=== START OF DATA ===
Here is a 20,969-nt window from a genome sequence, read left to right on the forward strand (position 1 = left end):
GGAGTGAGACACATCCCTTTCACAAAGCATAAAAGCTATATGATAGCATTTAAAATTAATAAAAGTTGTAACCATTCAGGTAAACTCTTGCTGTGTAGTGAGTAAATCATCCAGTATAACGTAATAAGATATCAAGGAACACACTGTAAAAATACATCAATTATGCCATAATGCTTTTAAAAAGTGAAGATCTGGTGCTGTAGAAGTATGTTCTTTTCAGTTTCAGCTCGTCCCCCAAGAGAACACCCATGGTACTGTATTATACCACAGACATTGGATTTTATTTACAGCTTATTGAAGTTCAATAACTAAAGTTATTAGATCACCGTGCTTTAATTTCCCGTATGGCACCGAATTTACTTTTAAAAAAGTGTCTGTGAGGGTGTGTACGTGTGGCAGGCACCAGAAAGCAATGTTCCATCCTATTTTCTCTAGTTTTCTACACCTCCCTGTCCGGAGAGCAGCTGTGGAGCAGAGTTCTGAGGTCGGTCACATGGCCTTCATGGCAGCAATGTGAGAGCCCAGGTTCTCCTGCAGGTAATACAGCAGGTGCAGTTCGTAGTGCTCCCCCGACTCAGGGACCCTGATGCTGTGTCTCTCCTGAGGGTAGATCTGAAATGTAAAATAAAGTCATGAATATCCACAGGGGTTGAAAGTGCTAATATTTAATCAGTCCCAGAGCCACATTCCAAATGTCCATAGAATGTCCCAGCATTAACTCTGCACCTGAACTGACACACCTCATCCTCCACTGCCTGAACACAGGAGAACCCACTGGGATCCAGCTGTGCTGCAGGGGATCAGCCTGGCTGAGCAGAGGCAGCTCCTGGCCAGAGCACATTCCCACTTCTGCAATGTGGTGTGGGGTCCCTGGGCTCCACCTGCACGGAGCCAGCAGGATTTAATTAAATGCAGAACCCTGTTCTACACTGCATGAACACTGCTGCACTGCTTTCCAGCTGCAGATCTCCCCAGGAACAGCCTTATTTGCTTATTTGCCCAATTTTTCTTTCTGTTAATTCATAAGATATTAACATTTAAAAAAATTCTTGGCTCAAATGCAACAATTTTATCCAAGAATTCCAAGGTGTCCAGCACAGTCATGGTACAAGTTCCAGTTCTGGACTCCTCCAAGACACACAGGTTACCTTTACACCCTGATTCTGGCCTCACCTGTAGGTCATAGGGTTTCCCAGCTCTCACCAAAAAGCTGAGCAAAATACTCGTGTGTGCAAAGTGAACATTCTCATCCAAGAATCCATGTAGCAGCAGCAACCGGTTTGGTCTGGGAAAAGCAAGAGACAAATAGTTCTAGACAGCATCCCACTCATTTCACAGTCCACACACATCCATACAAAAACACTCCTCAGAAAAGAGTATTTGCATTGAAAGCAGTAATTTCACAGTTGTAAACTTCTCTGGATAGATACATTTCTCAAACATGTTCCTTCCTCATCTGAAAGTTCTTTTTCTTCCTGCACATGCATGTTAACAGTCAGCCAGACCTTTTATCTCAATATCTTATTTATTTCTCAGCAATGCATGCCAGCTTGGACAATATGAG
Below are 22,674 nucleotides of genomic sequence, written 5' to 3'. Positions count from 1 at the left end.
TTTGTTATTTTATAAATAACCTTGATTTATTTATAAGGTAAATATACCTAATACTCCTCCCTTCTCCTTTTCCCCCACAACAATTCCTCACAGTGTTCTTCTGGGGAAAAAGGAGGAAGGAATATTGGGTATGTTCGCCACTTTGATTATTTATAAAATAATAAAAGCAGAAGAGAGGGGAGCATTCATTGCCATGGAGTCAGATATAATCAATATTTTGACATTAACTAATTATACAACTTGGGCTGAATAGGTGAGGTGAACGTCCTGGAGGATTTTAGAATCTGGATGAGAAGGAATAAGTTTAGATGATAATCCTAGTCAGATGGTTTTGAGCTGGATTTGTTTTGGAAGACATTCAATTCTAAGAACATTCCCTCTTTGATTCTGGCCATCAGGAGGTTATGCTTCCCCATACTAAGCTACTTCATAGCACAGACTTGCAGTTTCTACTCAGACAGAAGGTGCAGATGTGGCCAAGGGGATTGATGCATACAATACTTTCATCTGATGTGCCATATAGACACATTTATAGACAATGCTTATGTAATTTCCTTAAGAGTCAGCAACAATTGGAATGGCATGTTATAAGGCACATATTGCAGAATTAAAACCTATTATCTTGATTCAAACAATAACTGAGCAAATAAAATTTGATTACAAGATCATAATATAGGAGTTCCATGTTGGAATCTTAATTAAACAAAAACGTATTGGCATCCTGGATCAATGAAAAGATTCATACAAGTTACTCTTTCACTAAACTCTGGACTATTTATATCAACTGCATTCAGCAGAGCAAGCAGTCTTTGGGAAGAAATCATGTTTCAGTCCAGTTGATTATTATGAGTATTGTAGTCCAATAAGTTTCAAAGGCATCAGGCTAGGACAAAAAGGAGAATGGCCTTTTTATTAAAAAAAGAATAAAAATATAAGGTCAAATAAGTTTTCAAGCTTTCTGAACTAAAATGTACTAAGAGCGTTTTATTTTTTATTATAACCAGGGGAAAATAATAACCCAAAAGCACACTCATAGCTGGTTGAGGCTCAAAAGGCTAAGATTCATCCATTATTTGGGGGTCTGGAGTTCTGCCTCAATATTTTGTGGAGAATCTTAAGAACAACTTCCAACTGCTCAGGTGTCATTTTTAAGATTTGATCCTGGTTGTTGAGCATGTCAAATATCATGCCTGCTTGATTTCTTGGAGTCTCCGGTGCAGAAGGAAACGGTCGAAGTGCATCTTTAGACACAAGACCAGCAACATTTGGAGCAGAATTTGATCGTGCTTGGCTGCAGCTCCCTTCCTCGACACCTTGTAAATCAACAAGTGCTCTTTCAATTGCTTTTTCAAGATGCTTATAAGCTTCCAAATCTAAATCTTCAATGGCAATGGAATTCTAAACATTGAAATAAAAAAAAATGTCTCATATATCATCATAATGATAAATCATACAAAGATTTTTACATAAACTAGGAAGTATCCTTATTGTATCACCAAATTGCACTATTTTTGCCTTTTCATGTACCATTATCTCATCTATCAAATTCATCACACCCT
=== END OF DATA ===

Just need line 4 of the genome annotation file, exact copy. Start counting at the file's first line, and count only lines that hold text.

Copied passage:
TTTGTTATTTTATAAATAACCTTGATTTATTTATAAGGTAAATATACCTAATACTCCTCCCTTCTCCTTTTCCCCCACAACAATTCCTCACAGTGTTCTTCTGGGGAAAAAGGAGGAAGGAATATTGGGTATGTTCGCCACTTTGATTATTTATAAAATAATAAAAGCAGAAGAGAGGGGAGCATTCATTGCCATGGAGTCAGATATAATCAATATTTTGACATTAACTAATTATACAACTTGGGCTGAATAGGTGAGGTGAACGTCCTGGAGGATTTTAGAATCTGGATGAGAAGGAATAAGTTTAGATGATAATCCTAGTCAGATGGTTTTGAGCTGGATTTGTTTTGGAAGACATTCAATTCTAAGAACATTCCCTCTTTGATTCTGGCCATCAGGAGGTTATGCTTCCCCATACTAAGCTACTTCATAGCACAGACTTGCAGTTTCTACTCAGACAGAAGGTGCAGATGTGGCCAAGGGGATTGATGCATACAATACTTTCATCTGATGTGCCATATAGACACATTTATAGACAATGCTTATGTAATTTCCTTAAGAGTCAGCAACAATTGGAATGGCATGTTATAAGGCACATATTGCAGAATTAAAACCTATTATCTTGATTCAAACAATAACTGAGCAAATAAAATTTGATTACAAGATCATAATATAGGAGTTCCATGTTGGAATCTTAATTAAACAAAAACGTATTGGCATCCTGGATCAATGAAAAGATTCATACAAGTTACTCTTTCACTAAACTCTGGACTATTTATATCAACTGCATTCAGCAGAGCAAGCAGTCTTTGGGAAGAAATCATGTTTCAGTCCAGTTGATTATTATGAGTATTGTAGTCCAATAAGTTTCAAAGGCATCAGGCTAGGACAAAAAGGAGAATGGCCTTTTTATTAAAAAAAGAATAAAAATATAAGGTCAAATAAGTTTTCAAGCTTTCTGAACTAAAATGTACTAAGAGCGTTTTATTTTTTATTATAACCAGGGGAAAATAATAACCCAAAAGCACACTCATAGCTGGTTGAGGCTCAAAAGGCTAAGATTCATCCATTATTTGGGGGTCTGGAGTTCTGCCTCAATATTTTGTGGAGAATCTTAAGAACAACTTCCAACTGCTCAGGTGTCATTTTTAAGATTTGATCCTGGTTGTTGAGCATGTCAAATATCATGCCTGCTTGATTTCTTGGAGTCTCCGGTGCAGAAGGAAACGGTCGAAGTGCATCTTTAGACACAAGACCAGCAACATTTGGAGCAGAATTTGATCGTGCTTGGCTGCAGCTCCCTTCCTCGACACCTTGTAAATCAACAAGTGCTCTTTCAATTGCTTTTTCAAGATGCTTATAAGCTTCCAAATCTAAATCTTCAATGGCAATGGAATTCTAAACATTGAAATAAAAAAAAATGTCTCATATATCATCATAATGATAAATCATACAAAGATTTTTACATAAACTAGGAAGTATCCTTATTGTATCACCAAATTGCACTATTTTTGCCTTTTCATGTACCATTATCTCATCTATCAAATTCATCACACCCT